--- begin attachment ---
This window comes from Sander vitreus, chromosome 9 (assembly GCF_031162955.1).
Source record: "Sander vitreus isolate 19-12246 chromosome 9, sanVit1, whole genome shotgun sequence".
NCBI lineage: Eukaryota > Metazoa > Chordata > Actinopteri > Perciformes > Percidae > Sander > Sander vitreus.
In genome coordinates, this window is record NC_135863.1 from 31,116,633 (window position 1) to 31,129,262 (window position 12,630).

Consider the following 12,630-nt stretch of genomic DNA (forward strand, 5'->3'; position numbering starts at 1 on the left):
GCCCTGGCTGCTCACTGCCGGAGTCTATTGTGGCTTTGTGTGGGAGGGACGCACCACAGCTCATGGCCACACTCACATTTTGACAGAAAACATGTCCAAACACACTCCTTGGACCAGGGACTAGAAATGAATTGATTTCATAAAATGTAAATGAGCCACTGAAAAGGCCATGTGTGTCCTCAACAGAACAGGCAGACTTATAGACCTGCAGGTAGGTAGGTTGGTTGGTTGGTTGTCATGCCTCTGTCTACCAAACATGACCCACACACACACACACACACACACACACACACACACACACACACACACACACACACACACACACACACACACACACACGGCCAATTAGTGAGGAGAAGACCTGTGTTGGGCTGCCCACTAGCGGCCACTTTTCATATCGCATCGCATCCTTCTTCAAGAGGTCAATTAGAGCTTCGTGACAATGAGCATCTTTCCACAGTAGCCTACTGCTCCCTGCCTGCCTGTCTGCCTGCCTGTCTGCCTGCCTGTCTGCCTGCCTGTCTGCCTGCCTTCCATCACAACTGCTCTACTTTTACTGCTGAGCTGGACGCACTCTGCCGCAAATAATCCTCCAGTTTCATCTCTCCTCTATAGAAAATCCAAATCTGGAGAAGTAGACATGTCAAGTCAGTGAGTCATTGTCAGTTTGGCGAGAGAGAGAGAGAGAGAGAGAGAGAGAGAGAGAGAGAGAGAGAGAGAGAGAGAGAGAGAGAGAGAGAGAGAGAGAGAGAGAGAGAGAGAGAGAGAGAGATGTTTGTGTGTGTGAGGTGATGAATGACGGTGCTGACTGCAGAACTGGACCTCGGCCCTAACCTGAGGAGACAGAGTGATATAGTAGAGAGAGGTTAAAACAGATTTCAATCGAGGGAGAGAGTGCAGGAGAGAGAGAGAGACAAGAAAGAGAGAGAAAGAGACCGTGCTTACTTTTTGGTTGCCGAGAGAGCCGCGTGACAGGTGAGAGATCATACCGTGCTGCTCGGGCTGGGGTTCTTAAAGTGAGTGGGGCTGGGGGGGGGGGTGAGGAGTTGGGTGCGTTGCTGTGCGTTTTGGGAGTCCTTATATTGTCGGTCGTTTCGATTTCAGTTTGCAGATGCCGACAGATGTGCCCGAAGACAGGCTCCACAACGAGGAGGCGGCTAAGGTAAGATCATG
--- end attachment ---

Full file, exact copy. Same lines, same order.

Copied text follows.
This window comes from Sander vitreus, chromosome 9 (assembly GCF_031162955.1).
Source record: "Sander vitreus isolate 19-12246 chromosome 9, sanVit1, whole genome shotgun sequence".
NCBI lineage: Eukaryota > Metazoa > Chordata > Actinopteri > Perciformes > Percidae > Sander > Sander vitreus.
In genome coordinates, this window is record NC_135863.1 from 31,116,633 (window position 1) to 31,129,262 (window position 12,630).

Consider the following 12,630-nt stretch of genomic DNA (forward strand, 5'->3'; position numbering starts at 1 on the left):
GCCCTGGCTGCTCACTGCCGGAGTCTATTGTGGCTTTGTGTGGGAGGGACGCACCACAGCTCATGGCCACACTCACATTTTGACAGAAAACATGTCCAAACACACTCCTTGGACCAGGGACTAGAAATGAATTGATTTCATAAAATGTAAATGAGCCACTGAAAAGGCCATGTGTGTCCTCAACAGAACAGGCAGACTTATAGACCTGCAGGTAGGTAGGTTGGTTGGTTGGTTGTCATGCCTCTGTCTACCAAACATGACCCACACACACACACACACACACACACACACACACACACACACACACACACACACACACACACACACACACACACACACGGCCAATTAGTGAGGAGAAGACCTGTGTTGGGCTGCCCACTAGCGGCCACTTTTCATATCGCATCGCATCCTTCTTCAAGAGGTCAATTAGAGCTTCGTGACAATGAGCATCTTTCCACAGTAGCCTACTGCTCCCTGCCTGCCTGTCTGCCTGCCTGTCTGCCTGCCTGTCTGCCTGCCTGTCTGCCTGCCTTCCATCACAACTGCTCTACTTTTACTGCTGAGCTGGACGCACTCTGCCGCAAATAATCCTCCAGTTTCATCTCTCCTCTATAGAAAATCCAAATCTGGAGAAGTAGACATGTCAAGTCAGTGAGTCATTGTCAGTTTGGCGAGAGAGAGAGAGAGAGAGAGAGAGAGAGAGAGAGAGAGAGAGAGAGAGAGAGAGAGAGAGAGAGAGAGAGAGAGAGAGAGAGAGAGAGAGAGAGAGAGATGTTTGTGTGTGTGAGGTGATGAATGACGGTGCTGACTGCAGAACTGGACCTCGGCCCTAACCTGAGGAGACAGAGTGATATAGTAGAGAGAGGTTAAAACAGATTTCAATCGAGGGAGAGAGTGCAGGAGAGAGAGAGAGACAAGAAAGAGAGAGAAAGAGACCGTGCTTACTTTTTGGTTGCCGAGAGAGCCGCGTGACAGGTGAGAGATCATACCGTGCTGCTCGGGCTGGGGTTCTTAAAGTGAGTGGGGCTGGGGGGGGGGGTGAGGAGTTGGGTGCGTTGCTGTGCGTTTTGGGAGTCCTTATATTGTCGGTCGTTTCGATTTCAGTTTGCAGATGCCGACAGATGTGCCCGAAGACAGGCTCCACAACGAGGAGGCGGCTAAGGTAAGATCATG